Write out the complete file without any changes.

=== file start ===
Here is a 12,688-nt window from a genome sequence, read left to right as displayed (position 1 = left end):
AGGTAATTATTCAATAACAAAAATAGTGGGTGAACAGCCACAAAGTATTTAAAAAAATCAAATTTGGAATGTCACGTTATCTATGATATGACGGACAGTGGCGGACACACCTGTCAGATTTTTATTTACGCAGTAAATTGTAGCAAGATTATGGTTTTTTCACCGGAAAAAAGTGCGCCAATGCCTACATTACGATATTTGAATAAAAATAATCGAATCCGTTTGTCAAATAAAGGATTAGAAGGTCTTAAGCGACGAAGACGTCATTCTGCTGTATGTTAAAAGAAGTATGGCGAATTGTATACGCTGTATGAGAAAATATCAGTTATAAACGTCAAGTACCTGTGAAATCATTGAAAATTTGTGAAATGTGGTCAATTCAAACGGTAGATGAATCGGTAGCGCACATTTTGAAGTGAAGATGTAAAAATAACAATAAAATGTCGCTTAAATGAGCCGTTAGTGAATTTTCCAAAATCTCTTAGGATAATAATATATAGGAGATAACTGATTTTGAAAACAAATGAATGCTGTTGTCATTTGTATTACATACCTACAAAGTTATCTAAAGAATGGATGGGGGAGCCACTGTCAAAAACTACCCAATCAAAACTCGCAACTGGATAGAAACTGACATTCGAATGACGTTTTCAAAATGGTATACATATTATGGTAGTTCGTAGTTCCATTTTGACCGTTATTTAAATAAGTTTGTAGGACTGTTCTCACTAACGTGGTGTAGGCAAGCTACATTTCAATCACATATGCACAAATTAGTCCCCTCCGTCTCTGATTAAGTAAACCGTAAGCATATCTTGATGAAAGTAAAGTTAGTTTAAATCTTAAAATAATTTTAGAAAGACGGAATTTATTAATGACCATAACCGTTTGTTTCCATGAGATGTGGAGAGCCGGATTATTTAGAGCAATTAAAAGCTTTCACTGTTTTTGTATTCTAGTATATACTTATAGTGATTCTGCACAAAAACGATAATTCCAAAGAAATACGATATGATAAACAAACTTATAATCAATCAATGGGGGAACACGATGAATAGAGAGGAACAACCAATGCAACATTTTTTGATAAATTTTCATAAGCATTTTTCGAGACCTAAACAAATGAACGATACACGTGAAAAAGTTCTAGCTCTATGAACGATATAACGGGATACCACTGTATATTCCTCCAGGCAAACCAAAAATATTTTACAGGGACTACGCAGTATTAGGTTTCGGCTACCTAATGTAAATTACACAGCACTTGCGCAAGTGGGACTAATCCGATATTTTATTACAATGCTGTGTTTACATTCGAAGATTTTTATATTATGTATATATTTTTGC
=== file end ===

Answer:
Here is a 12,688-nt window from a genome sequence, read left to right as displayed (position 1 = left end):
AGGTAATTATTCAATAACAAAAATAGTGGGTGAACAGCCACAAAGTATTTAAAAAAATCAAATTTGGAATGTCACGTTATCTATGATATGACGGACAGTGGCGGACACACCTGTCAGATTTTTATTTACGCAGTAAATTGTAGCAAGATTATGGTTTTTTCACCGGAAAAAAGTGCGCCAATGCCTACATTACGATATTTGAATAAAAATAATCGAATCCGTTTGTCAAATAAAGGATTAGAAGGTCTTAAGCGACGAAGACGTCATTCTGCTGTATGTTAAAAGAAGTATGGCGAATTGTATACGCTGTATGAGAAAATATCAGTTATAAACGTCAAGTACCTGTGAAATCATTGAAAATTTGTGAAATGTGGTCAATTCAAACGGTAGATGAATCGGTAGCGCACATTTTGAAGTGAAGATGTAAAAATAACAATAAAATGTCGCTTAAATGAGCCGTTAGTGAATTTTCCAAAATCTCTTAGGATAATAATATATAGGAGATAACTGATTTTGAAAACAAATGAATGCTGTTGTCATTTGTATTACATACCTACAAAGTTATCTAAAGAATGGATGGGGGAGCCACTGTCAAAAACTACCCAATCAAAACTCGCAACTGGATAGAAACTGACATTCGAATGACGTTTTCAAAATGGTATACATATTATGGTAGTTCGTAGTTCCATTTTGACCGTTATTTAAATAAGTTTGTAGGACTGTTCTCACTAACGTGGTGTAGGCAAGCTACATTTCAATCACATATGCACAAATTAGTCCCCTCCGTCTCTGATTAAGTAAACCGTAAGCATATCTTGATGAAAGTAAAGTTAGTTTAAATCTTAAAATAATTTTAGAAAGACGGAATTTATTAATGACCATAACCGTTTGTTTCCATGAGATGTGGAGAGCCGGATTATTTAGAGCAATTAAAAGCTTTCACTGTTTTTGTATTCTAGTATATACTTATAGTGATTCTGCACAAAAACGATAATTCCAAAGAAATACGATATGATAAACAAACTTATAATCAATCAATGGGGGAACACGATGAATAGAGAGGAACAACCAATGCAACATTTTTTGATAAATTTTCATAAGCATTTTTCGAGACCTAAACAAATGAACGATACACGTGAAAAAGTTCTAGCTCTATGAACGATATAACGGGATACCACTGTATATTCCTCCAGGCAAACCAAAAATATTTTACAGGGACTACGCAGTATTAGGTTTCGGCTACCTAATGTAAATTACACAGCACTTGCGCAAGTGGGACTAATCCGATATTTTATTACAATGCTGTGTTTACATTCGAAGATTTTTATATTATGTATATATTTTTGC